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This study involves the use of investigational vaccines. A vaccine is a medicine that causes the body to make antibodies. Antibodies help destroy foreign substances that enter the body. The purpose of this study is to find the right dose of a new vaccine that is safe and produces a good immune response (how well your body recognizes and defends itself against harmful foreign substances). There are two Staphylococcus aureus toxoids (components or antigens) under investigation in this study; one of them is a protein known as rAT and the other is a protein known as rLukS-PV. They are being developed to see if they are effective at preventing infections caused by the bacteria Staphylococcus aureus.
Staphylococcus aureus is a leading cause of skin and soft tissue infections. Antibiotic resistance, such as seen with new community-acquired methicillin-resistant strains, presents a major challenge in treating and preventing these infections. Therefore, a preventative vaccine is considered a potentially better approach.
This study assesses the safety and immunogenicity of monovalent and bivalent S. aureus vaccine components. Healthy adult subjects will be randomized to receive 1 dose of monovalent or bivalent toxoid vaccine, or placebo in a dose escalation schedule.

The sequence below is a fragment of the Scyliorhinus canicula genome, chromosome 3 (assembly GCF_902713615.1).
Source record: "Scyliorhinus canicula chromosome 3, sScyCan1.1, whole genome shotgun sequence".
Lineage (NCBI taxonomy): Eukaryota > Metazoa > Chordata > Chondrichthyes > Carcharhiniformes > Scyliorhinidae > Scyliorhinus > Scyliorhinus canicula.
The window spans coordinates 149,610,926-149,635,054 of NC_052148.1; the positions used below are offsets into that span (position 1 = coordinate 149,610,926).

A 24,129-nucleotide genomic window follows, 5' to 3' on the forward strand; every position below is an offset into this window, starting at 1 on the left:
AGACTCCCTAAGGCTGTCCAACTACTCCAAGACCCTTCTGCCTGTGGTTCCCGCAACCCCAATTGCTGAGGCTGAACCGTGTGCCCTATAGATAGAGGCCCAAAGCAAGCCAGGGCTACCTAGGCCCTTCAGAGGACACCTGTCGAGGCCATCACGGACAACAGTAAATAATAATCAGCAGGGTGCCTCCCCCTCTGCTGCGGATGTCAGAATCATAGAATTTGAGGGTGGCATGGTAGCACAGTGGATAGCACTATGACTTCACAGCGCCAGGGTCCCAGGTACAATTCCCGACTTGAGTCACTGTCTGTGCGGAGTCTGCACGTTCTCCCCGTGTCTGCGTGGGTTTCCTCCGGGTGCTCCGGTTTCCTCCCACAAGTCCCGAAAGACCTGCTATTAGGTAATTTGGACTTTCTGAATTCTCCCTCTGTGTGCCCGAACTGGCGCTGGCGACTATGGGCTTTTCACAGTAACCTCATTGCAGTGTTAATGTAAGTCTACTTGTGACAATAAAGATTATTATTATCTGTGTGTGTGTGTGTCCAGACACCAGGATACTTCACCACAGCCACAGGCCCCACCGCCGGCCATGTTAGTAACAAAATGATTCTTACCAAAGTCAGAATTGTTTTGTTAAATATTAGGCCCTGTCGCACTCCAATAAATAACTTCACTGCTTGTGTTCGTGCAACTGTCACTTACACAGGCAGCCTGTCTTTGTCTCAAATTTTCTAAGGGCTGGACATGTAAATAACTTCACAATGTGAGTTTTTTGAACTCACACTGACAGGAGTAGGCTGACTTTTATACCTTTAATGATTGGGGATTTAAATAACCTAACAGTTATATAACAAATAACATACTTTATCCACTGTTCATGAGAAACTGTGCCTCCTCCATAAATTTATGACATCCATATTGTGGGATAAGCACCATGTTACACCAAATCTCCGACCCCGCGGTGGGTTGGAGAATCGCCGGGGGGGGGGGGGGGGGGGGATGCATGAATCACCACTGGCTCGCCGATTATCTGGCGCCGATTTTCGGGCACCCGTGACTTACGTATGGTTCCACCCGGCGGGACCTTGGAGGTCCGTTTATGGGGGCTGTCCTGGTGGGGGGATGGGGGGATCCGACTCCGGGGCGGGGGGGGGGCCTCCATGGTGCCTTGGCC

Antigen-specific antibody will be measured by ELISA in sera collected for three months after injection. Safety data will be collected as 7 day reactogenicity diaries after each injection, adverse events and Staphylococcus aureus and skin and soft tissue infections will be collected through Day 84, and serious adverse events and chronic illnesses will be collected for the full 6 month study period.
To evaluate the possible utility of booster doses, the cohort receiving the highest dose of bivalent antigen will have a 2nd dose administered at Day 84, with a new 7-day reactogenicity diary and sera collected after the 2nd dose. All subjects will be followed up with a 6 month phone call after vaccination or booster.
The total subject observation period will be for 24 weeks from Day 0, plus 12 additional weeks for the cohorts that receive a 2nd dose. With a recruitment period of 4 months, the study duration is expected to be approximately 13 months.
Allocation: Randomized, Endpoint Classification: Safety/Efficacy Study, Intervention Model: Parallel Assignment, Masking: Double Blind (Subject, Caregiver, Investigator, Outcomes Assessor), Primary Purpose: Prevention
Monovalent rAT, Monovalent rLukS-PV, Bivalent rLukS-PV / rAT, Placebo with adjuvant, Placebo
Brooke Army Medical Center
Fort Sam Houston
Uniformed Services University of the Health Sciences
Published on BioPortfolio: 2014-08-27T03:18:04-0400
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